The Wall Street Journal recently printed an article (entiled “Ohio Town Plans for Population Decline“) about Youngstown, OH, located about an hour away from Pittsburgh. Facing the reality of substantial population decline, loss of its tax base, and declining economy, this old steel city has decided to shrink:
Faced with the devastation of Oak Hill and other depressed pockets of the city, Youngstown is trying an unusual approach: Allow such areas to keep emptying out and, in some cases, become almost rural. Unused streets and alleys eventually could be torn up and planted over, the city says. Abandoned buildings could be razed, leading to the creation of larger home lots with plenty of green space, and new parks. …
Another goal is to wipe away the most obvious blight. The city estimates it will take about four years to bulldoze the biggest eyesores, including about 1,000 abandoned homes and several hundred old stores, schools and other structures.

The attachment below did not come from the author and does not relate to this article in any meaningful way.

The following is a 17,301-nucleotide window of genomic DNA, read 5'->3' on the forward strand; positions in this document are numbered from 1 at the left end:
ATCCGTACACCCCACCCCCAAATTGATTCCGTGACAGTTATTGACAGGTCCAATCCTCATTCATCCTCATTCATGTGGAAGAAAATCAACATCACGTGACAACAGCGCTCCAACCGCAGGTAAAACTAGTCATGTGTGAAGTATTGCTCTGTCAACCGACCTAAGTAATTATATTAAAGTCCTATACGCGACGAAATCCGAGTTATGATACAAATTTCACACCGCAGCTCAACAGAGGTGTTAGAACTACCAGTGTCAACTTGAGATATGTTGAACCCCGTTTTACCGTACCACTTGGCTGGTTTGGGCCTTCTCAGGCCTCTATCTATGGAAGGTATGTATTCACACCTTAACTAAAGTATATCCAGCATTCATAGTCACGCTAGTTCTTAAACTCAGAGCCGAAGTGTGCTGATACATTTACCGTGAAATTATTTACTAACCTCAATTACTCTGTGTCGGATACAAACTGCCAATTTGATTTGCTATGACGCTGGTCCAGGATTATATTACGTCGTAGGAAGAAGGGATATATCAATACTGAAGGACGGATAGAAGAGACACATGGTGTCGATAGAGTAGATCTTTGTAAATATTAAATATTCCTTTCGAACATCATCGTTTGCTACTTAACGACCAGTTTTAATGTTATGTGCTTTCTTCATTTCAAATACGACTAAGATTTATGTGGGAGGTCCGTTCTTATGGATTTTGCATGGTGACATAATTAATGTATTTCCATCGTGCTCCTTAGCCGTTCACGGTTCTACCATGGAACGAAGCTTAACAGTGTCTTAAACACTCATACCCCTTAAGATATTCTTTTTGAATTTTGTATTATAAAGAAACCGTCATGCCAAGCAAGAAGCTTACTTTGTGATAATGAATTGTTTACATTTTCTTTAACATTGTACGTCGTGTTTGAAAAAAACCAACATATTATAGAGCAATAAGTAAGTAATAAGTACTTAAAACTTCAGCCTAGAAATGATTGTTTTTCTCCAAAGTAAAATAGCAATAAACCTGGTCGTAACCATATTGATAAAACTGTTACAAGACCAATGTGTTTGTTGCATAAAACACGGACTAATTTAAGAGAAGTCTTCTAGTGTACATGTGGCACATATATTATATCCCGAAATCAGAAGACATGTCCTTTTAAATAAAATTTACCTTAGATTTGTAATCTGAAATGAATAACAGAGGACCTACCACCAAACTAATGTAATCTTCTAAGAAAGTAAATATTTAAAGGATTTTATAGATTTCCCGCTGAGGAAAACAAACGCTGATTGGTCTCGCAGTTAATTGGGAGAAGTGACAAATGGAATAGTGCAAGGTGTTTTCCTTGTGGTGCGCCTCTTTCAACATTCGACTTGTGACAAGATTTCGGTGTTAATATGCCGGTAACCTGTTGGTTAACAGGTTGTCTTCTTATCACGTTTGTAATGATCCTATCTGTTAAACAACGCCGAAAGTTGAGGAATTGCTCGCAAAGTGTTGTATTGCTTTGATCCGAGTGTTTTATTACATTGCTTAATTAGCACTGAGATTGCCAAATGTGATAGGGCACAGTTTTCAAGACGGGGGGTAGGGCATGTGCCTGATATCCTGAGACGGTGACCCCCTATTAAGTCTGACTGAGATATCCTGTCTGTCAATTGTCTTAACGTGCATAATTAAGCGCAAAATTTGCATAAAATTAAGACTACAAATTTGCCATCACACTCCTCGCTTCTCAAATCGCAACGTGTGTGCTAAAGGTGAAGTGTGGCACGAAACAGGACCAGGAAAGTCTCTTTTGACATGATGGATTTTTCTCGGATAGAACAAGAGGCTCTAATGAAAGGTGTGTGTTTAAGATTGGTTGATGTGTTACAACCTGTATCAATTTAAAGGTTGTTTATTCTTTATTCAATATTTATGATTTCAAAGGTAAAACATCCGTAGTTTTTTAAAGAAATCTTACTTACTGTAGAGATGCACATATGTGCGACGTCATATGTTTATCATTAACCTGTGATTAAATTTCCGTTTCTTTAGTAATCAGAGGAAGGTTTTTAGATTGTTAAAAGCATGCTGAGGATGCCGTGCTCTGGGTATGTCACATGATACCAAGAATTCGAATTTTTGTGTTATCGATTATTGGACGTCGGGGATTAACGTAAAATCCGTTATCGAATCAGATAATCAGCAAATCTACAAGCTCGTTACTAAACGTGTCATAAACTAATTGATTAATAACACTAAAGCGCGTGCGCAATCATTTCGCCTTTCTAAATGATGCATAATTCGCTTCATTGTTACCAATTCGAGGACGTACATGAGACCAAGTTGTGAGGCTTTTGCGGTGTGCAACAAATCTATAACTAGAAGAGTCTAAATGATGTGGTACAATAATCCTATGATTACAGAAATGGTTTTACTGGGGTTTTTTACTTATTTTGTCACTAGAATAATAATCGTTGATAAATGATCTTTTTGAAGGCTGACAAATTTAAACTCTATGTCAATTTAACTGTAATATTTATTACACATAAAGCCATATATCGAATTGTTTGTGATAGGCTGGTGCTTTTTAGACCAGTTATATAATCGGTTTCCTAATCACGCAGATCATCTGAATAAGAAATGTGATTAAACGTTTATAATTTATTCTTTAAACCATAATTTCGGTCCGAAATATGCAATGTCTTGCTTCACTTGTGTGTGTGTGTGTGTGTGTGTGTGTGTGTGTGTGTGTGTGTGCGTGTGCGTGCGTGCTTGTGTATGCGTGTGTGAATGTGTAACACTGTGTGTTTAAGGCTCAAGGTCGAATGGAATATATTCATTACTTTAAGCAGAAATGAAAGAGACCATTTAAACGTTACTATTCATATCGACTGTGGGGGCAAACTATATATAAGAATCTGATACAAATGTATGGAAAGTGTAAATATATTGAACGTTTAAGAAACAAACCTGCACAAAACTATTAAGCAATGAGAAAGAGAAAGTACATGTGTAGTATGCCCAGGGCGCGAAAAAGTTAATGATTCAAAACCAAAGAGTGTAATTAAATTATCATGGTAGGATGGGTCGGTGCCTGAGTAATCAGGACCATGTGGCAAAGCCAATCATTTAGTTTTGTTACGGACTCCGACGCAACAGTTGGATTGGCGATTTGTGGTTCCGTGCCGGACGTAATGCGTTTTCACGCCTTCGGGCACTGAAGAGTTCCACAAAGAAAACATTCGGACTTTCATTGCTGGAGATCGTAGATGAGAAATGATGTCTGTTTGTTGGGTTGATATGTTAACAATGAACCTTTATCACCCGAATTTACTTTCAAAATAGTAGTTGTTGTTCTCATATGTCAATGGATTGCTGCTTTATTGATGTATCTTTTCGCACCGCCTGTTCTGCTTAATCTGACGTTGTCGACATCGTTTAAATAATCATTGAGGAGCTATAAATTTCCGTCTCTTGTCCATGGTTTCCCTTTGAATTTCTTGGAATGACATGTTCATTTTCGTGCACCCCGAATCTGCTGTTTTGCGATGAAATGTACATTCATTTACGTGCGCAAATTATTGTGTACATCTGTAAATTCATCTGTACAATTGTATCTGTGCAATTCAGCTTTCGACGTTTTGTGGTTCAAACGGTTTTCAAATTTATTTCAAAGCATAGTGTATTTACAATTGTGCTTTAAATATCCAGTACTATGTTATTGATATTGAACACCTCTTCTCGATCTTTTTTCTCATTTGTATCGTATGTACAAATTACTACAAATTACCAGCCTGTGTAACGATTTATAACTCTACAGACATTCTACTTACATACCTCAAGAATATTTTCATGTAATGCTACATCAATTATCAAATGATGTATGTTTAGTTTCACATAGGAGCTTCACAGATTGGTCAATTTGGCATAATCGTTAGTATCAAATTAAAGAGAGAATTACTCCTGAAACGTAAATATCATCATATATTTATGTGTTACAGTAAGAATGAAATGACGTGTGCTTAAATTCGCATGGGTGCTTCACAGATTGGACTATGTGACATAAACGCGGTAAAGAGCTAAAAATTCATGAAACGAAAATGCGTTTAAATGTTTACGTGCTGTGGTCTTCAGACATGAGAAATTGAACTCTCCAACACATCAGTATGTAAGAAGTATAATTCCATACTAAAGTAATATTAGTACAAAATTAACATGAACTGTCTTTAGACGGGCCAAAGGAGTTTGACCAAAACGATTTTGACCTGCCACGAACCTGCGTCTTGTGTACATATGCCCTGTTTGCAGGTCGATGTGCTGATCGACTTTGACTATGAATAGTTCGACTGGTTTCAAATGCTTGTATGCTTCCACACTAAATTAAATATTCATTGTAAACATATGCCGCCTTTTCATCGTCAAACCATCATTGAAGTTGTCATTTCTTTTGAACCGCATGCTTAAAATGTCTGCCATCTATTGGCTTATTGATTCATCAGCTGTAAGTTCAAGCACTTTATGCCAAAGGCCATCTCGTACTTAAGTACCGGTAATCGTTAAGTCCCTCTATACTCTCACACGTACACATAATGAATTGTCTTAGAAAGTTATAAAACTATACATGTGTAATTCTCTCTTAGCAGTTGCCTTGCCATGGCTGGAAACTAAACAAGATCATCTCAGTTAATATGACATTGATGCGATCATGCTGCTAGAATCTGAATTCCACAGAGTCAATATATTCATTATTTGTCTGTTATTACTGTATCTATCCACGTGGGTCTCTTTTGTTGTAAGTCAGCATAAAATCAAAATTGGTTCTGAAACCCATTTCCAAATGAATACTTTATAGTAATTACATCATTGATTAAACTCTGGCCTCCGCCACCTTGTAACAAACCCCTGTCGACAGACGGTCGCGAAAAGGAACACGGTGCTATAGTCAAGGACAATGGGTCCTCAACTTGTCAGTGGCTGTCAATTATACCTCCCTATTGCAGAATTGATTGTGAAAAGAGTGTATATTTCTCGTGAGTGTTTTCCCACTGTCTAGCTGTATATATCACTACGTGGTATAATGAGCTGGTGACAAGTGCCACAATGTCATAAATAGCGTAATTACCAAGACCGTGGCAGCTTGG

Driving around the outskirts of Pittsburgh I have seen some blighted neighborhoods, left in the wake of the steel industry’s decline. But to raze large neighborhoods and shrink a city seems pretty extreme. Still, someone must be making money during this process. With the declining economy, population flight, house prices must be extremely low, and there must be lots of tax liens on abandoned or foreclosed properties. As can be seen on this map, a large number of houses have unpaid taxes and are subpar. Is it possible to make money in real estate despite all those drawbacks? Is the government paying landowners their land? Seems like speculators would want to flock there to buy cheap homes and wait to be bought out by the government if it were indeed the case.